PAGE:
Democratic foreign policy experts divided on Pelosi’s trip to Taiwan: ‘good for her,’ ‘not a good idea’
Democratic foreign policy experts gave contradictory opinions about the wisdom of Speaker of the House Nancy Pelosi, D-Calif., potentially visiting Taiwan next month, with some applauding her and others warning that the trip may provoke Chinese retaliation.
The Financial Times reported earlier this week that Pelosi plans to visit Taiwan in August, after a trip planned for earlier this year was postponed due to her testing positive for COVID-19.
“I would say good for her,” Michèle Flournoy, who previously served as Undersecretary of Defense for Policy in the Obama administration, told Fox News Digital at the Aspen Security Forum.
“We need to show Taiwan that we have their backs, that we are committed to support their self-defense, and that we care, and we’re going to show up, and we’re going to try to deter any unprovoked aggression against them,” Flournoy continued.
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Democrats House Speaker Nancy Pelosi and Senate Majority Leader Chuck Schumer speak at an event.
Joseph Nye, who formerly served as United States Assistant Secretary of Defense for International Security Affairs, had a different opinion.
“I think we ought to be careful about not having high-level visitors to Taiwan,” he told Fox News Digital. “What we need to do is deter Beijing from thinking they can use force. But at the same time, we don’t want to stick a finger in Xi Jinping’s eye, and provoke them into making some rash decision.”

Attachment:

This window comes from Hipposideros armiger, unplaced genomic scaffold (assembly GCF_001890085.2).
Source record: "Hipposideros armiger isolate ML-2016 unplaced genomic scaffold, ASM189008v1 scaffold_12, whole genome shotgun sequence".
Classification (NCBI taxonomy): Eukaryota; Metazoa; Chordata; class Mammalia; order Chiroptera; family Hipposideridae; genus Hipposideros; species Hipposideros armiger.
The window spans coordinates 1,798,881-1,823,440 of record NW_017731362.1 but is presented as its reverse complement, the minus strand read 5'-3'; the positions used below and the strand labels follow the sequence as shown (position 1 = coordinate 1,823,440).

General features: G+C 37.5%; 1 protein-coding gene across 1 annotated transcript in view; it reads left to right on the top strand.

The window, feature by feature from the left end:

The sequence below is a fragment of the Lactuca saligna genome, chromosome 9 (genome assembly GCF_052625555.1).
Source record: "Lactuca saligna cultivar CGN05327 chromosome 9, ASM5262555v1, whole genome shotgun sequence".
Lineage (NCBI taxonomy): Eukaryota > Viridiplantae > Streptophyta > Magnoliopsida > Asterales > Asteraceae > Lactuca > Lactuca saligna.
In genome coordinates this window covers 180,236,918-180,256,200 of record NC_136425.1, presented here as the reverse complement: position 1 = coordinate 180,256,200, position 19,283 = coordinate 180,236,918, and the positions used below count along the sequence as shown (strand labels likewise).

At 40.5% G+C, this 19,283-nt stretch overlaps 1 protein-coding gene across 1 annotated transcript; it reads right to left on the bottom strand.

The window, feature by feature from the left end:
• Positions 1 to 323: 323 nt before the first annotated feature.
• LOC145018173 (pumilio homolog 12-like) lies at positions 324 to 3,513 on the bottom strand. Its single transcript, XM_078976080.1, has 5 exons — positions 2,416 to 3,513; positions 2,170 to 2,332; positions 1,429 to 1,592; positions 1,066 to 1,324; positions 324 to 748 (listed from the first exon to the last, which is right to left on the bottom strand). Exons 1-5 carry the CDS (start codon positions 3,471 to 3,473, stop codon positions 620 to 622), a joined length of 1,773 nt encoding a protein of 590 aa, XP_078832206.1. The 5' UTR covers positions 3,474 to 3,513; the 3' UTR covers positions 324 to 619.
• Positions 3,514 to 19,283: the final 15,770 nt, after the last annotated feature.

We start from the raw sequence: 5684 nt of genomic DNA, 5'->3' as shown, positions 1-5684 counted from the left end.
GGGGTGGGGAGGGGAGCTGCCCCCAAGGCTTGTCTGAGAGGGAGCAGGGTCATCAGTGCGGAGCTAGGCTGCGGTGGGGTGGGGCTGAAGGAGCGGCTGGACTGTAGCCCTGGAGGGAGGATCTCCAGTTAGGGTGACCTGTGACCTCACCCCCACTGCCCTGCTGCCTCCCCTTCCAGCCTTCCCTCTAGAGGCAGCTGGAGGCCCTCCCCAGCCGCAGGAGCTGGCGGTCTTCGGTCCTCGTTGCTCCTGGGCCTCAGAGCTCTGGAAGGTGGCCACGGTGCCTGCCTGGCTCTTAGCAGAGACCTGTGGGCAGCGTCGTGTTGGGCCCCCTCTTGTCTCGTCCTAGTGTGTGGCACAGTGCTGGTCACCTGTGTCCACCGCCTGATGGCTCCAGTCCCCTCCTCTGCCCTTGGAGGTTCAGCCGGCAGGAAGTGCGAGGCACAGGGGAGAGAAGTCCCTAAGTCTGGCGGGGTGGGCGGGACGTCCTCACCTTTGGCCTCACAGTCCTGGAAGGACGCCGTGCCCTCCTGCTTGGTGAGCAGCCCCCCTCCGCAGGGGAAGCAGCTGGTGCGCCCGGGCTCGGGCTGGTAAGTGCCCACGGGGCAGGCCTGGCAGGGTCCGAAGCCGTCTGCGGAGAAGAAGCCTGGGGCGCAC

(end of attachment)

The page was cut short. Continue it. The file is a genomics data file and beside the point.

Nye said the United States should be cautious about making Taiwan look “like an independent country,” but rather should support their self-defense capabilities.
“So I would say provide the Taiwanese with the capacity for self-defense,” he said. “Turn them into a porcupine as the saying goes. But don’t keep trying to make them look more like an independent country, because that’s the kind of thing that would make Xi Jinping take a highly risky adventure, and we’d all be the worse off for it.”
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President Biden also criticized the speaker’s reported trip, saying the U.S. military was opposed, giving the story extra media attention over a possible split between two of the Democratic Party’s leaders.
“Well, I think that the military thinks it’s not a good idea right now,” Biden said Wednesday when asked about Pelosi’s reported trip. “But I don’t know what the status of it is.”
U.S. President Joe Biden, March 31, 2022.
(REUTERS/Kevin Lamarque/File Photo)
The Chinese government has also spoken out against the trip, with Chinese Foreign Ministry spokesman Zhao Lijian saying the country “will definitely take resolute and forceful measures to firmly defend its national sovereignty and territorial integrity.”
“The United States must be fully responsible for all the consequences caused by this,” he added.
CHINESE AMBASSADOR HIGHLIGHTS TAIWAN AS ‘MOST-SENSITIVE’ ISSUE, CLAIMS US DOES NOT SUPPORT INDEPENDENCE
The former chief editor of the Chinese Communist Party’s state tabloid, the Global Times, also suggested the country detain and punish Pelosi for visiting Taiwan.
House Speaker Nancy Pelosi was banned from receiving communion by San Francisco Archbishop Salvatore Cordileone. (AP Photo/Andrew Harnik)
(AP Photo/Andrew Harnik)
Taiwan has declared itself an independent country, but the People’s Republic of China still claims ownership of the island, making it what Chinese Ambassador to the United States Qin Gang calls the “most sensitive issue” between the U.S. and China.
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“The question of Taiwan is the most sensitive, important core issue in China-U.S. relations,” Qin said at the Aspen Security Forum. “China loves the peace people on both sides of Taiwan Strait. Our compatriots.”
Fox News’ Timothy Nerozzi contributed to this report.